I hope that I have killed the doctrine that of all the transcripts of F only one is of importance, and that is 4.' The man who would decipher F needs all the help that he can get.
οὗτοι ἀπόβλητ ̓ ἐστὶ θεῶν ἐρικυδέα δῶρα.
D. S. ROBertson.
THREE NOTES ON APPIAN.
APPIAN, B.C. i. 16. 3, τὸ κράσπεδον τοῦ ἱματίου ἐς τὴν κεφαλὴν περιεσύρατο, εἴτε τῷ παρασήμῳ τοῦ σχήματος πλέονάς οἱ συντρέχειν ἐπισπώμενος.
These words occur in Appian's account of the riot which led to the death of Tiberius Sempronius Gracchus in 133 B.C. The tribunician elections had been adjourned from the previous day, and Gracchus, who irregularly sought re-election, had with his supporters taken possession of the temple of Jupiter on the Capitol. The assembly broke up in disorder amid wild rumours that Gracchus had deposed all his colleagues or had declared himself tribune for the following year without election or had actually demanded the diadem. The Senate meanwhile had been in session in the temple of Fides, and upon receipt of the news from the Capitol Publius Cornelius Scipio Nasica Serapio urged the consul, Publius Mucius Scaevola, to crush the tyrant. When he declared that he would not put any citizen to death without trial, Nasica, calling loudly upon those who desired the safety of their country to follow him, mounted the Capitol at the head of a considerable body of Senators and led the attack on Gracchus and his partisans.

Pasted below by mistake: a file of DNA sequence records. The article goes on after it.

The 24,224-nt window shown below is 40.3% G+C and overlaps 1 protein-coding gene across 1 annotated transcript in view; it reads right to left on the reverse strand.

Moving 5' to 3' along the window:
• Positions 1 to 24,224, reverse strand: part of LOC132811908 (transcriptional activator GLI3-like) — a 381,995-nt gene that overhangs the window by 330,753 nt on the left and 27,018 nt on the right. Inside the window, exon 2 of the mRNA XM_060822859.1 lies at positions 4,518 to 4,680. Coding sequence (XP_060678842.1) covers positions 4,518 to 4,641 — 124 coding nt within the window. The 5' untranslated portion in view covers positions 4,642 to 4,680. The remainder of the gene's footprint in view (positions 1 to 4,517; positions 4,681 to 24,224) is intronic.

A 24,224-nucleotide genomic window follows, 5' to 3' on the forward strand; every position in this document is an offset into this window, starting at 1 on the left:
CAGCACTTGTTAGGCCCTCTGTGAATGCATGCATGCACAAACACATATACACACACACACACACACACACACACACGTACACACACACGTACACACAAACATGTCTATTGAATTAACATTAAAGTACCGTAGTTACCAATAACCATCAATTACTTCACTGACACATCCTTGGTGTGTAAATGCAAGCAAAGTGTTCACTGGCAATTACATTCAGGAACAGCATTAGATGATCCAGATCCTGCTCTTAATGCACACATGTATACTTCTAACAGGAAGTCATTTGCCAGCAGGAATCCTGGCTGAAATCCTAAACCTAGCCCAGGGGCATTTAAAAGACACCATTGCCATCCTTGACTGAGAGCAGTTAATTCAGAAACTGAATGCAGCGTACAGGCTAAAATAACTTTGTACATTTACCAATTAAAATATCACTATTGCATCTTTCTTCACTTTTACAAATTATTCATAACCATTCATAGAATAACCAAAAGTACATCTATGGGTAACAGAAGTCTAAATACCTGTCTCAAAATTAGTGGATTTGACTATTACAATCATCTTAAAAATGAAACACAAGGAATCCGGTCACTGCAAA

Such is in outline the story told, with some discrepancies1 and in varying degrees of fulness, by Appian, B.C. i. 14-16, Plutarch, Tib. Gracchus, 16-19, Velleius Paterculus, ii. 3, Valerius Maximus, iii. 2. 17, Cicero, Tusc. iv. 23. 51, Livy, Ep. lviii, Auctor ad Herennium, iv. 55. 68, and other authors referred to in Greenidge and Clay, Sources for Roman History, 7 sqq. I am not here concerned with the larger historical problems raised by these narratives, but only with a single action on the part of one of the leading actors in the tragedy.